Broker – This is an intermediary who will help you to find, choose and apply for a mortgage. There is usually a commission or fee for the service

Buildings Insurance – All lenders require that you take out buildings insurance as part of the terms and conditions of your mortgage. It should cover the entire cost of rebuilding your property. Most lenders offer their own buildings insurance but you are free to shop around and can often find cheaper

Capital – This is the amount of money you borrow from the lender as the mortgage. Also sometimes referred to as the ‘advance’ or ‘principal amount’

Capital & Repayment Mortgage – also called a ‘capital and interest’ mortgage or ‘repayment’ and means that you are paying part capital and part interest with each payment.

Capped Rate Mortgage – This is where the interest rate of your mortgage is guaranteed not to rise about a specific level during an agreed period, often three to five years.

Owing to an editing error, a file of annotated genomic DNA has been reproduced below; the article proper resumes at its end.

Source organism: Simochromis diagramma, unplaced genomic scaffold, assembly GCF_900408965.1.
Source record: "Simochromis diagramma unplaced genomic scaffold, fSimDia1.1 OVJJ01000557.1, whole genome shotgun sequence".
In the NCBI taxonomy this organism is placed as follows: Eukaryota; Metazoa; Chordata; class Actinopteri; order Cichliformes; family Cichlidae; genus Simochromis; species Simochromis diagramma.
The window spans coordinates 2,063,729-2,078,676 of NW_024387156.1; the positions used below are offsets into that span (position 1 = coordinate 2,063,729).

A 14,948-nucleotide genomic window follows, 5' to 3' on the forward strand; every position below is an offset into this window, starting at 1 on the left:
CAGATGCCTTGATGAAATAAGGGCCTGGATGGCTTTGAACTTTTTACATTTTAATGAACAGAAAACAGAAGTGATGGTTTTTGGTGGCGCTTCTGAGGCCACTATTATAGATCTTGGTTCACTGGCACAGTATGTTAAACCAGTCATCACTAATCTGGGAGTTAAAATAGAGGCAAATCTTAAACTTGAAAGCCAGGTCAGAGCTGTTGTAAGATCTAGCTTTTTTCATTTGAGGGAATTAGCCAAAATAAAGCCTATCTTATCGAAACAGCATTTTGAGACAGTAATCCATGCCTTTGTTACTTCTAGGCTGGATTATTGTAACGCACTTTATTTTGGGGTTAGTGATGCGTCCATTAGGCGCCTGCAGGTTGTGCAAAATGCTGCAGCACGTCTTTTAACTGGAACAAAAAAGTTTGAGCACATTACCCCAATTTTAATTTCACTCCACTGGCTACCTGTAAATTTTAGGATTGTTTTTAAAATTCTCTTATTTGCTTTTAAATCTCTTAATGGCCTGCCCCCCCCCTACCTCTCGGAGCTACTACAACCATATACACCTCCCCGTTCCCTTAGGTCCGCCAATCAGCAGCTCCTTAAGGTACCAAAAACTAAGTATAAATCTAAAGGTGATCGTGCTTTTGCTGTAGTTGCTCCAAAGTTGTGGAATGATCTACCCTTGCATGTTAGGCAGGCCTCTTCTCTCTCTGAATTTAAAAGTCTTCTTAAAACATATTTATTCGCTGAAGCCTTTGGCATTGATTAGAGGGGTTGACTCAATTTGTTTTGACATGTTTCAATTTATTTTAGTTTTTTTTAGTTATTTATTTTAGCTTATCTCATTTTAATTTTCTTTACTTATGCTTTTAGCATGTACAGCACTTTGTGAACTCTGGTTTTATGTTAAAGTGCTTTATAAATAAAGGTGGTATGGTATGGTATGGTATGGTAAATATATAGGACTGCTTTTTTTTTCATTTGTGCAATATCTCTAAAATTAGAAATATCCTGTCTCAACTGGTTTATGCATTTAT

Cap & Collar Mortgage – This is similar to the Capped Rate Mortgage but it also sets a minimum interest rate level as well as the maximum.

Cashback Mortgage – This is any mortgage where the lender offers some sort of cashback. For example, they may offer 5% of your mortgage as cashback, so if you borrowed a £100,000 mortgage, then once the mortgage had gone through the lender would give you a lump sum of £5,000 to spend on whatever you wish. However, there is usually a minimum amount of time that you need to stay with the lender before you remortgage or you may need to pay them back the cashback.